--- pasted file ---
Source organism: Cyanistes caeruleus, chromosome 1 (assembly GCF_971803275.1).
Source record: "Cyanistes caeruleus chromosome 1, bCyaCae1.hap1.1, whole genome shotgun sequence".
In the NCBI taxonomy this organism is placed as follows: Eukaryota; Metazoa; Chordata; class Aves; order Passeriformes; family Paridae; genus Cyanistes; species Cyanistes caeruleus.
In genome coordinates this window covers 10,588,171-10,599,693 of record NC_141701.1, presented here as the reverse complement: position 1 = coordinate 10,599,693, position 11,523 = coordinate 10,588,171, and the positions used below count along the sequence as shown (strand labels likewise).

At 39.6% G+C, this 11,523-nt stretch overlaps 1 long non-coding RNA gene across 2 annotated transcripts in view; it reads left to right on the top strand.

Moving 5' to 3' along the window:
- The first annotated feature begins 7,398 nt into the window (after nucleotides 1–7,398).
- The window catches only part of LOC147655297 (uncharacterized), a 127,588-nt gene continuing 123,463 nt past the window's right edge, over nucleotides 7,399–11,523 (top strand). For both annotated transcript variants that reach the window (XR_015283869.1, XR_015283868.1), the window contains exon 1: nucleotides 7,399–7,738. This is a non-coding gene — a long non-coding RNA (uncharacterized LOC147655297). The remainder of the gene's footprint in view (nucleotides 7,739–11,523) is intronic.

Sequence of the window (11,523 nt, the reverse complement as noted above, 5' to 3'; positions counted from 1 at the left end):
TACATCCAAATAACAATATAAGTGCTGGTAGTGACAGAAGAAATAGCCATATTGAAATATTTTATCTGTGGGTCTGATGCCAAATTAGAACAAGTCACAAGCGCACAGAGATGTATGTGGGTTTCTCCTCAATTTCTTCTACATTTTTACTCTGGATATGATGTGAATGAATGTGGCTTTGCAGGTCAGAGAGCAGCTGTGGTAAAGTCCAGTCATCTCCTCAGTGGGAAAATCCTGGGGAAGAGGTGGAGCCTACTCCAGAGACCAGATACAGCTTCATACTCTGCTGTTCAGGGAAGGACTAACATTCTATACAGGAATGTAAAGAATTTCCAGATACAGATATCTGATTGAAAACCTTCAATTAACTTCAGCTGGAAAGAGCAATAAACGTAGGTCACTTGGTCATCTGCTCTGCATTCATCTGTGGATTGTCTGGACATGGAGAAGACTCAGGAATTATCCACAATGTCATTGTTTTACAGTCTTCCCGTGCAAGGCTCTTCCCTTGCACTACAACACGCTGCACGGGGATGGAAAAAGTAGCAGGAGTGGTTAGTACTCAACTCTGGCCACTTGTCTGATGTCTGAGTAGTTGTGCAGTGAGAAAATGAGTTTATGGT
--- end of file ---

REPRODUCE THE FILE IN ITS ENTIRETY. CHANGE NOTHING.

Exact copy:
Source organism: Cyanistes caeruleus, chromosome 1 (assembly GCF_971803275.1).
Source record: "Cyanistes caeruleus chromosome 1, bCyaCae1.hap1.1, whole genome shotgun sequence".
In the NCBI taxonomy this organism is placed as follows: Eukaryota; Metazoa; Chordata; class Aves; order Passeriformes; family Paridae; genus Cyanistes; species Cyanistes caeruleus.
In genome coordinates this window covers 10,588,171-10,599,693 of record NC_141701.1, presented here as the reverse complement: position 1 = coordinate 10,599,693, position 11,523 = coordinate 10,588,171, and the positions used below count along the sequence as shown (strand labels likewise).

At 39.6% G+C, this 11,523-nt stretch overlaps 1 long non-coding RNA gene across 2 annotated transcripts in view; it reads left to right on the top strand.

Moving 5' to 3' along the window:
- The first annotated feature begins 7,398 nt into the window (after nucleotides 1–7,398).
- The window catches only part of LOC147655297 (uncharacterized), a 127,588-nt gene continuing 123,463 nt past the window's right edge, over nucleotides 7,399–11,523 (top strand). For both annotated transcript variants that reach the window (XR_015283869.1, XR_015283868.1), the window contains exon 1: nucleotides 7,399–7,738. This is a non-coding gene — a long non-coding RNA (uncharacterized LOC147655297). The remainder of the gene's footprint in view (nucleotides 7,739–11,523) is intronic.

Sequence of the window (11,523 nt, the reverse complement as noted above, 5' to 3'; positions counted from 1 at the left end):
TACATCCAAATAACAATATAAGTGCTGGTAGTGACAGAAGAAATAGCCATATTGAAATATTTTATCTGTGGGTCTGATGCCAAATTAGAACAAGTCACAAGCGCACAGAGATGTATGTGGGTTTCTCCTCAATTTCTTCTACATTTTTACTCTGGATATGATGTGAATGAATGTGGCTTTGCAGGTCAGAGAGCAGCTGTGGTAAAGTCCAGTCATCTCCTCAGTGGGAAAATCCTGGGGAAGAGGTGGAGCCTACTCCAGAGACCAGATACAGCTTCATACTCTGCTGTTCAGGGAAGGACTAACATTCTATACAGGAATGTAAAGAATTTCCAGATACAGATATCTGATTGAAAACCTTCAATTAACTTCAGCTGGAAAGAGCAATAAACGTAGGTCACTTGGTCATCTGCTCTGCATTCATCTGTGGATTGTCTGGACATGGAGAAGACTCAGGAATTATCCACAATGTCATTGTTTTACAGTCTTCCCGTGCAAGGCTCTTCCCTTGCACTACAACACGCTGCACGGGGATGGAAAAAGTAGCAGGAGTGGTTAGTACTCAACTCTGGCCACTTGTCTGATGTCTGAGTAGTTGTGCAGTGAGAAAATGAGTTTATGGT